Loss of γδ T cells did not affect the ability of newborn mice to eliminate the flu virus or to produce interferon-γ, a cytokine that promotes inflammation. However, death rates were higher in the mice lacking γ? T cells that produced IL-17A or the gene for IL-33.

Researchers also found evidence of the same system at work in young flu patients. An analysis of nasal fluid from 25 infants with confirmed flu infections revealed that IL-17A, IL-33 and amphiregulin levels were correlated. Increased IL-17A was also associated with better patient outcomes.

"Previous research has suggested that γ? T cells did not play a significant role in , particularly in adults," said first author Xi-zhi Guo, a graduate student in Thomas' laboratory. "But we thought that might be because γδ T cells are special. They develop in utero and maybe their role is to help protect right after birth while conventional T are still developing."

Thomas added: "These results suggest the body utilizes a distinct mechanism for tissue repair and restoration of lung function in infants compared to adults."

Explore further: Scientists identify a protein complex that shapes the destiny of T cells

Related Stories

Scientists identify a protein complex that shapes the destiny of T cells

July 6, 2018
Like a mentor helping medical students choose between specialties, a protein complex helps shape the destiny of developing T cells, St. Jude Children's Research Hospital scientists have reported. The research appears today ...

Revving up innate control of viral infection requires a three-cell ignition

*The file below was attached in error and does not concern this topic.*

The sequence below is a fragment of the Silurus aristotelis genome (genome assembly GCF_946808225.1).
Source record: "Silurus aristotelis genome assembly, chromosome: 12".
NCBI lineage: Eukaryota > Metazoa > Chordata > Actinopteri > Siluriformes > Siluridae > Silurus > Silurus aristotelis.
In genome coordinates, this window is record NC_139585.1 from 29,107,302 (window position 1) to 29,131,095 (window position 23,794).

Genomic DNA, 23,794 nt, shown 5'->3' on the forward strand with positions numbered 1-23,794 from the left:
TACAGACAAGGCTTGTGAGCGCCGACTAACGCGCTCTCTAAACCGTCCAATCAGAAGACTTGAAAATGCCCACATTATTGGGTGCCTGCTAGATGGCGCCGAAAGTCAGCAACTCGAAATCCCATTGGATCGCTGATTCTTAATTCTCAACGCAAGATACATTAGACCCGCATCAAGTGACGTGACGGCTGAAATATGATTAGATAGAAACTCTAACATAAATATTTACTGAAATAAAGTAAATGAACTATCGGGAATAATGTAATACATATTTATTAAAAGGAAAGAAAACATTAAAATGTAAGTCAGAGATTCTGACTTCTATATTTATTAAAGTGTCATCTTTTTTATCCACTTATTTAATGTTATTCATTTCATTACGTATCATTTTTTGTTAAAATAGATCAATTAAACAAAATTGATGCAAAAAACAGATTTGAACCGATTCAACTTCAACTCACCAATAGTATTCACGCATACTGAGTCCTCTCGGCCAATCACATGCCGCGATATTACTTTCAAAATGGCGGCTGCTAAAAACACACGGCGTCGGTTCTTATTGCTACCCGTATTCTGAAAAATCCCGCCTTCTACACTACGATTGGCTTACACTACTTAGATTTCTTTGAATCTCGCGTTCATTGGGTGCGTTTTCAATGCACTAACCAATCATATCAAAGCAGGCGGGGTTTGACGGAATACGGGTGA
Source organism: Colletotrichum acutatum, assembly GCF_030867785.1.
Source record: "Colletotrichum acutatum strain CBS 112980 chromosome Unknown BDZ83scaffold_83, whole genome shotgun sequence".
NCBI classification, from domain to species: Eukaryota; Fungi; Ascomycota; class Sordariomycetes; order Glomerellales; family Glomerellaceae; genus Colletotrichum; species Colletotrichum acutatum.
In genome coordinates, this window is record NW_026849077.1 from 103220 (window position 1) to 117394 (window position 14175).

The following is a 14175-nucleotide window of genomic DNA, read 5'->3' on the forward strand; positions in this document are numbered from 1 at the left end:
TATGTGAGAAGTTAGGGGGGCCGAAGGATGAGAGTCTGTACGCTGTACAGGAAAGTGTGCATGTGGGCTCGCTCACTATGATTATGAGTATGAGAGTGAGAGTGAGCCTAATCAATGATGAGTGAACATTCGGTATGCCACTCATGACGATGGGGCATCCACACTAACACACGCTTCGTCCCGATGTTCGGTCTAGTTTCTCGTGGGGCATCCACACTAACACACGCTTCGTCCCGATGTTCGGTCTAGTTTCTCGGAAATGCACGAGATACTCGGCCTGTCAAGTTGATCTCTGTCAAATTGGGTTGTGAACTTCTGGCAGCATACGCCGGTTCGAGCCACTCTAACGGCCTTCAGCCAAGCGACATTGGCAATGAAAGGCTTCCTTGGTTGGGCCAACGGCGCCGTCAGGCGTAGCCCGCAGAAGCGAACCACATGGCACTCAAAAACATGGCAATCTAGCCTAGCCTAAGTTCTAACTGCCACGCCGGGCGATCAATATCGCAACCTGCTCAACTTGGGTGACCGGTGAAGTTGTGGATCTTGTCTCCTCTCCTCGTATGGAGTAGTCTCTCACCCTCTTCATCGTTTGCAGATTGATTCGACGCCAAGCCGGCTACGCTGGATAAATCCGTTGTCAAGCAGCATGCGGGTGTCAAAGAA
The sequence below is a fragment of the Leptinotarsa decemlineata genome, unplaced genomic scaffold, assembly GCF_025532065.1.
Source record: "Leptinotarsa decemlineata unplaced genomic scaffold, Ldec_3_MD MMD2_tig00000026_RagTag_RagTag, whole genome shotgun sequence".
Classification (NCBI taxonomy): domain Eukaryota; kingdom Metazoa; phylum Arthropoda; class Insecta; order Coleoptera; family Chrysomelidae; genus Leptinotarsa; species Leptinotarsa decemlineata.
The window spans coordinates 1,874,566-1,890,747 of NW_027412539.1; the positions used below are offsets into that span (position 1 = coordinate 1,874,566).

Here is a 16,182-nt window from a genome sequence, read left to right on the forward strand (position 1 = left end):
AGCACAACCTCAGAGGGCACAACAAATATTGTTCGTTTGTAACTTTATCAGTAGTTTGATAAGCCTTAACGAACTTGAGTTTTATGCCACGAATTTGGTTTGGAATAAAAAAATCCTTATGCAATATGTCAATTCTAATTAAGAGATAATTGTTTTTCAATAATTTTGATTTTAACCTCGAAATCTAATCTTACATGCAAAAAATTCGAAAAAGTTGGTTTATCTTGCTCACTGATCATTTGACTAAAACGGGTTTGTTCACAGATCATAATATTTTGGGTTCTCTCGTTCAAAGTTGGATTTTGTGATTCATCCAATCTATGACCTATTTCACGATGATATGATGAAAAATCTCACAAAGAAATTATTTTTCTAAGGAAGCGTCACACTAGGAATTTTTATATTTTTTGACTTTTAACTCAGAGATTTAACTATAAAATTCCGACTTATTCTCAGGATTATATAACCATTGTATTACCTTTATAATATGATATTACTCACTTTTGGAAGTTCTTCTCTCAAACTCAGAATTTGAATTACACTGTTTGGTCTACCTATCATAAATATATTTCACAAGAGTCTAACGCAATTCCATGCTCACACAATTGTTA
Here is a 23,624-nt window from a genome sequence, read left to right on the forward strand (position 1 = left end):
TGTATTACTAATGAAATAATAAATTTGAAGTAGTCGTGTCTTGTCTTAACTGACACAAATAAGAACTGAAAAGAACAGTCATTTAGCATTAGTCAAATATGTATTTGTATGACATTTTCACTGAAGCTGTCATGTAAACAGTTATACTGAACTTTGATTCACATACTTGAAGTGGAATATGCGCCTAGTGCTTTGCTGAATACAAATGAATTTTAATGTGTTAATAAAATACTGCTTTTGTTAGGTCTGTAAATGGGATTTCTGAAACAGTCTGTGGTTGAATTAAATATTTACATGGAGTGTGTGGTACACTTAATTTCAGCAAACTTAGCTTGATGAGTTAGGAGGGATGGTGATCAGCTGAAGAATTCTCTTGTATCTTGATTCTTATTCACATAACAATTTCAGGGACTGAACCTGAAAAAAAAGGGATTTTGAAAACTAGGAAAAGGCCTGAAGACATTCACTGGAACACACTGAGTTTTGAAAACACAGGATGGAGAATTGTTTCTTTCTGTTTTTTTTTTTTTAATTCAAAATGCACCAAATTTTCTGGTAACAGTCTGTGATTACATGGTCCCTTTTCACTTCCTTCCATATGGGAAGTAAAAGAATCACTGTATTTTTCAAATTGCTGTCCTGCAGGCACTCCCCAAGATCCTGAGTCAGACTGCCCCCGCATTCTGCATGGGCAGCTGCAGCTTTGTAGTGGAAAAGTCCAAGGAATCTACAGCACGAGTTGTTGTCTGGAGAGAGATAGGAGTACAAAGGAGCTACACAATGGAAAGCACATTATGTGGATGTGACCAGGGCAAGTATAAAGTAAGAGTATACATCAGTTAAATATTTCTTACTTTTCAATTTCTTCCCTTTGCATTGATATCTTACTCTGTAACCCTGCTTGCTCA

July 5, 2018
One of the most important cell types for controlling certain viral infections are natural killer (NK) cells. As part of the innate and rapid immune response, NK-cell recruitment and activation was thought to be a straightforward ...

Rebooting the system: Immune cells repair damaged lung tissues after flu infection

October 3, 2011
There's more than one way to mop up after a flu infection. Now, researchers from the Perelman School of Medicine at the University of Pennsylvania report in Nature Immunology that a previously unrecognized population of lung ...

Research identifies unconventional immune cell capable of fighting viral infections

May 2, 2018
Research led by the University of Birmingham has identified a novel unconventional type of immune cell capable of fighting viral infections.

Infants born preterm may lack key lung cells later in life

June 9, 2017
Mice born into an oxygen-rich environment respond worse to the flu once fully grown due to an absence of certain lung cells, a discovery that provides a potential explanation for preterm infants' added susceptibility to influenza ...